Contaminated drinking water isn't just a problem for Flint, Michigan. Many towns and cities across the Midwest and Great Plains face pollution seeping into their water supplies. A big part of the problem: farming and ranching.
Farmers spread nitrogen- and phosphorous-based fertilizers on their fields to help their crops grow. Excess nutrients, though, can leach into groundwater or seep into rivers, creeks, canals or ditches that eventually feed into the Mississippi River. In high concentrations, these chemical compounds damage aquatic life and burden small towns that have to remove them from their water supply.
Water high in nitrates, a compound that moves easily in water, can trigger blue baby syndrome in infants under 6 months old. The condition, if left untreated, can cause death.
Headlines on news stories from Burlington, Colorado, Erie, Illinois, and Creighton, Nebraska, warn citizens not to drink the water due to high levels of nitrate. Boiling the water won't work. It further concentrates the contaminants. Dilution and filtering seem to be the best ways to limit exposure.
So, nutrients meant for plants are ending up concentrated in our water. But how?
There are actually quite a few ways that nutrients or nitrogen compounds can end up in drinking water, says Andrew Ross, a water quality scientist with the Colorado Department of Public Health and Environment. Sources include everything from natural deposits in soil, to atmospheric nitrogen, to human activities.
“So that could be from sewage treatment, septic systems at homes, fertilizers on lawns, fertilizers on farms, livestock management,” Ross says.
Those last two – crop farms and livestock operations – are the biggest contributors to nutrient problems in the Gulf of Mexico. A 2008 study from U.S. Geological Survey scientists found that corn and soybean farming in the Mississippi river watershed is the largest contributor of nitrogen in the Gulf, accounting for 52 percent of the nitrogen present. Manure from livestock grazing on pasture is the biggest source of phosphorus, making up 37 percent, followed by corn and soybean farming at 25 percent.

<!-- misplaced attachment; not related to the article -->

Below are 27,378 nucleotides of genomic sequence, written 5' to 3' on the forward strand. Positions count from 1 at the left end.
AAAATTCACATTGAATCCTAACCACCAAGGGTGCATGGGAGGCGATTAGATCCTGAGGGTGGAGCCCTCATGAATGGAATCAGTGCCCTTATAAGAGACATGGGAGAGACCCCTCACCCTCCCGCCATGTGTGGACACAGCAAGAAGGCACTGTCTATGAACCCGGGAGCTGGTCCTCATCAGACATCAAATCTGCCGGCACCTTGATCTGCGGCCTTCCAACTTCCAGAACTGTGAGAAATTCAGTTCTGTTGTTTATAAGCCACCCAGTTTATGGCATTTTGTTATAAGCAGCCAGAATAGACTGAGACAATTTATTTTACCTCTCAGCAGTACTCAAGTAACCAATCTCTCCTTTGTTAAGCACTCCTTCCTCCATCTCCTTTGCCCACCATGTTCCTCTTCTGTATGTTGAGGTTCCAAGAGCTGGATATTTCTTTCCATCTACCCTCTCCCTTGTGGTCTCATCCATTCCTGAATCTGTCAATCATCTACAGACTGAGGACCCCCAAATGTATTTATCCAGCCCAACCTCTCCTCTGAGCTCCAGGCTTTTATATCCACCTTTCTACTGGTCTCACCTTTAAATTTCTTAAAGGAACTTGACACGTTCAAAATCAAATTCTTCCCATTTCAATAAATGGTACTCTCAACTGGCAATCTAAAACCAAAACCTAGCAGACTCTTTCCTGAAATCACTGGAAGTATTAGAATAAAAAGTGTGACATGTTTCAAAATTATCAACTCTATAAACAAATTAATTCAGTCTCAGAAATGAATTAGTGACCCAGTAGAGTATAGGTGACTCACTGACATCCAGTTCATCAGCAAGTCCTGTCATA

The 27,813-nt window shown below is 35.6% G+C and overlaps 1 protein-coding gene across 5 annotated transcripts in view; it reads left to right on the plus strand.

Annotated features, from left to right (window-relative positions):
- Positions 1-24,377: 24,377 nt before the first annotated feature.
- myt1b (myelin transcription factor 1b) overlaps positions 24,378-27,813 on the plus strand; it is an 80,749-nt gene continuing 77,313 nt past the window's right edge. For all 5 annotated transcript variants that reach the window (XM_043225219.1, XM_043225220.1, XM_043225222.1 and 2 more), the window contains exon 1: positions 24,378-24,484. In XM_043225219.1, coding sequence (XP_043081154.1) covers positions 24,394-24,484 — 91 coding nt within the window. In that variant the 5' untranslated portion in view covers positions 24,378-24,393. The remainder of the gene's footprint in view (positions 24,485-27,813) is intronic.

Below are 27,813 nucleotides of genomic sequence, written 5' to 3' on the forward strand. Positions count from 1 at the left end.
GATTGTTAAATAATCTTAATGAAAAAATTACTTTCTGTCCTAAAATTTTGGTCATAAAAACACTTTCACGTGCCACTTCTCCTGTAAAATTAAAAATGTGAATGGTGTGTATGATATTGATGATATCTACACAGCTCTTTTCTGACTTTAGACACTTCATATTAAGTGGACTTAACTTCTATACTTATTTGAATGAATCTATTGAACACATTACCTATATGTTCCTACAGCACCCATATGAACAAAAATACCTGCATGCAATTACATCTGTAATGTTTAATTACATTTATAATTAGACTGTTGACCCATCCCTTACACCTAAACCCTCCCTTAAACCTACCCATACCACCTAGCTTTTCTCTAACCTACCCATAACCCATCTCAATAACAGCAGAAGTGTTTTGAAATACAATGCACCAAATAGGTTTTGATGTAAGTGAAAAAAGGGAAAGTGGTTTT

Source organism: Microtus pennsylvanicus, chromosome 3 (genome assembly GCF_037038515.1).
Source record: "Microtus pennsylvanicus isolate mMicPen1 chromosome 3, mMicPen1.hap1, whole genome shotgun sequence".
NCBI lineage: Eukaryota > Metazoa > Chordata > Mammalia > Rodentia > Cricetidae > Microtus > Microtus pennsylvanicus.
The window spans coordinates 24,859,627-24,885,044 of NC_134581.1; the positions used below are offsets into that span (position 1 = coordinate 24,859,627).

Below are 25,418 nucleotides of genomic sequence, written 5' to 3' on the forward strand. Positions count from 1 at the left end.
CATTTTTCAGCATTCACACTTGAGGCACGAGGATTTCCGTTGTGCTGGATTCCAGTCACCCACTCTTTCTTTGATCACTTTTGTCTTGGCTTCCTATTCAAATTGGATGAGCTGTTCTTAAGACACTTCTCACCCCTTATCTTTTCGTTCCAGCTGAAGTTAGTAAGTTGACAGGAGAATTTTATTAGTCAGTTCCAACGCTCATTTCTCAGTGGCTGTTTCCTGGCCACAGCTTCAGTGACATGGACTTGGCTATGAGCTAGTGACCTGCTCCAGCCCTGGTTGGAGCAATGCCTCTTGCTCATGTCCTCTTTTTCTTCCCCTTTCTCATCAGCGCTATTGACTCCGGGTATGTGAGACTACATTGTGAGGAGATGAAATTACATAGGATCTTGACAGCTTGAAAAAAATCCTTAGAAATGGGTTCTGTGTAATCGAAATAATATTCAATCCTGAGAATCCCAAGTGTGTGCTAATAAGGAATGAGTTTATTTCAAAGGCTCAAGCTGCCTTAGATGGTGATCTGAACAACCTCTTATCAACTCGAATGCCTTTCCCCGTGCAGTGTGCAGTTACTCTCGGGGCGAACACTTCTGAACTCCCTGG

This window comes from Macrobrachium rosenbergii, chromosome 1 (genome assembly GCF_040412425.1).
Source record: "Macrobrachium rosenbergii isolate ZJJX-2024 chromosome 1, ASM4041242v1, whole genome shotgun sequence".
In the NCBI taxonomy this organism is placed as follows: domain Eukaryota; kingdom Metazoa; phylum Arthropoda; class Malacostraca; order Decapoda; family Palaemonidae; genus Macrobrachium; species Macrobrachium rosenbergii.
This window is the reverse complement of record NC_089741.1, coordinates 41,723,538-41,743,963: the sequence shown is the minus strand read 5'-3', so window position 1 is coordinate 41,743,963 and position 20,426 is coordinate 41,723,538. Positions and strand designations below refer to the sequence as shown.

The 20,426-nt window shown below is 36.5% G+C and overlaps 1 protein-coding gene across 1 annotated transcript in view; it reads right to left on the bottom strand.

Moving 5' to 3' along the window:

“It's really not a simple problem. It's a relatively complex problem,” says Troy Bauder, a water quality researcher at Colorado State University.
In the university's extension office, Bauder talks to a lot of farmers about how to keep the fertilizer they put in their fields from ending up in streams or in groundwater. It's not an easy task.
“The soil, plant, water system is not an engineered system, it's a natural system, a natural ecosystem that the growers are trying to manage,” Bauder says.
Farmers don't want to be the cause of pollution problems in the Gulf or in the rivers that cities depend on, and being reckless with fertilizer is expensive.
“There's definitely incentive for them not to apply too much or at the wrong time because they want maximum uptake of those nutrients into their crop production,” he says.
What makes the nutrient runoff problem tough to control is that it's not just the actions of one farmer, it's the collective actions of tens of thousands of farmers affecting water quality. That's the crux of a case currently playing out now in Iowa where the city of Des Moines is suing upstream water districts for not keeping pollution under control.
So far, no national regulations have been able to take into account the vast number of pollution sources and varied geography in the Mississippi watershed.
There are signs of hope. For years, Bauder says farmers were resistant to hearing about the problem and their contributions to it. Knowing about it would mean having to carry the burden of fixing it. But he says that attitude is changing and that shift could be what it takes to help keep drinking water safe.
This report is part of “Watching Our Water,” a special series from Harvest Public Media. Click here to see more.